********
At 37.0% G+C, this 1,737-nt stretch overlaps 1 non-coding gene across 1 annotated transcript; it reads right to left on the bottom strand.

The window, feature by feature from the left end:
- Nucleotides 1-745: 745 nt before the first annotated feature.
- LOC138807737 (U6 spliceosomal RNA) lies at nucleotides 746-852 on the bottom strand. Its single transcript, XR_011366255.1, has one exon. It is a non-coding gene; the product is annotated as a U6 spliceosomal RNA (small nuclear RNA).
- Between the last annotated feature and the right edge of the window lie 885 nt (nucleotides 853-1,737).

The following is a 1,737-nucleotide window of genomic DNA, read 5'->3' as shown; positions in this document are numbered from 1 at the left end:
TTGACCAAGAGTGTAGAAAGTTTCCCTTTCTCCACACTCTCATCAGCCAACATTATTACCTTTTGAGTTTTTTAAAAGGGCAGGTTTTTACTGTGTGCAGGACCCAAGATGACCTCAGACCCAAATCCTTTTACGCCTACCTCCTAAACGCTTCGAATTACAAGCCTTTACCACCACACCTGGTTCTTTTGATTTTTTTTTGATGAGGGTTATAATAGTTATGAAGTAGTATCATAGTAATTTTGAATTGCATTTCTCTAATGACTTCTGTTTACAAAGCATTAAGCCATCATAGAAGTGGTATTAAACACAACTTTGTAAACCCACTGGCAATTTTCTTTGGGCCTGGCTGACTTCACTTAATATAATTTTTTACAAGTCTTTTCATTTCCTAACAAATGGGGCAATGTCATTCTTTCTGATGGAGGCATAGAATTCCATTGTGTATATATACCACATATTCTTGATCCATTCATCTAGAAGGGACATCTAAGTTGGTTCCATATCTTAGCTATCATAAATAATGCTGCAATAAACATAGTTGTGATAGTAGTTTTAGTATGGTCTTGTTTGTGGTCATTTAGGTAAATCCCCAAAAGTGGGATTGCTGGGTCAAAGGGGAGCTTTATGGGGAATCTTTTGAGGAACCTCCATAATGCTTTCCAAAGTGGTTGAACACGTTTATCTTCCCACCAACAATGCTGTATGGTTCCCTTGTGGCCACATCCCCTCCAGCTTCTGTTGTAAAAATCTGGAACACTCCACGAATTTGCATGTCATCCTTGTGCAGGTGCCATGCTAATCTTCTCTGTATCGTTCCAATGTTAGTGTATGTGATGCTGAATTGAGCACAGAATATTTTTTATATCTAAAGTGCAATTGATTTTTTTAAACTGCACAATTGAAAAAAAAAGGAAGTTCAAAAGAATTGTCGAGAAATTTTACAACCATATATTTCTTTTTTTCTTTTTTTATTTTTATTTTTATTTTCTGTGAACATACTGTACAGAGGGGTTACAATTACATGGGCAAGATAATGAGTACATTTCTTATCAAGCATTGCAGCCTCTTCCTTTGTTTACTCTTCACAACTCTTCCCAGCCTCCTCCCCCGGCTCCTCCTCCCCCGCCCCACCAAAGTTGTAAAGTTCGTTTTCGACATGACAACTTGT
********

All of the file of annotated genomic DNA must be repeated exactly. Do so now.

At 37.0% G+C, this 1,737-nt stretch overlaps 1 non-coding gene across 1 annotated transcript; it reads right to left on the bottom strand.

The window, feature by feature from the left end:
- Nucleotides 1-745: 745 nt before the first annotated feature.
- LOC138807737 (U6 spliceosomal RNA) lies at nucleotides 746-852 on the bottom strand. Its single transcript, XR_011366255.1, has one exon. It is a non-coding gene; the product is annotated as a U6 spliceosomal RNA (small nuclear RNA).
- Between the last annotated feature and the right edge of the window lie 885 nt (nucleotides 853-1,737).

The following is a 1,737-nucleotide window of genomic DNA, read 5'->3' as shown; positions in this document are numbered from 1 at the left end:
TTGACCAAGAGTGTAGAAAGTTTCCCTTTCTCCACACTCTCATCAGCCAACATTATTACCTTTTGAGTTTTTTAAAAGGGCAGGTTTTTACTGTGTGCAGGACCCAAGATGACCTCAGACCCAAATCCTTTTACGCCTACCTCCTAAACGCTTCGAATTACAAGCCTTTACCACCACACCTGGTTCTTTTGATTTTTTTTTGATGAGGGTTATAATAGTTATGAAGTAGTATCATAGTAATTTTGAATTGCATTTCTCTAATGACTTCTGTTTACAAAGCATTAAGCCATCATAGAAGTGGTATTAAACACAACTTTGTAAACCCACTGGCAATTTTCTTTGGGCCTGGCTGACTTCACTTAATATAATTTTTTACAAGTCTTTTCATTTCCTAACAAATGGGGCAATGTCATTCTTTCTGATGGAGGCATAGAATTCCATTGTGTATATATACCACATATTCTTGATCCATTCATCTAGAAGGGACATCTAAGTTGGTTCCATATCTTAGCTATCATAAATAATGCTGCAATAAACATAGTTGTGATAGTAGTTTTAGTATGGTCTTGTTTGTGGTCATTTAGGTAAATCCCCAAAAGTGGGATTGCTGGGTCAAAGGGGAGCTTTATGGGGAATCTTTTGAGGAACCTCCATAATGCTTTCCAAAGTGGTTGAACACGTTTATCTTCCCACCAACAATGCTGTATGGTTCCCTTGTGGCCACATCCCCTCCAGCTTCTGTTGTAAAAATCTGGAACACTCCACGAATTTGCATGTCATCCTTGTGCAGGTGCCATGCTAATCTTCTCTGTATCGTTCCAATGTTAGTGTATGTGATGCTGAATTGAGCACAGAATATTTTTTATATCTAAAGTGCAATTGATTTTTTTAAACTGCACAATTGAAAAAAAAAGGAAGTTCAAAAGAATTGTCGAGAAATTTTACAACCATATATTTCTTTTTTTCTTTTTTTATTTTTATTTTTATTTTCTGTGAACATACTGTACAGAGGGGTTACAATTACATGGGCAAGATAATGAGTACATTTCTTATCAAGCATTGCAGCCTCTTCCTTTGTTTACTCTTCACAACTCTTCCCAGCCTCCTCCCCCGGCTCCTCCTCCCCCGCCCCACCAAAGTTGTAAAGTTCGTTTTCGACATGACAACTTGT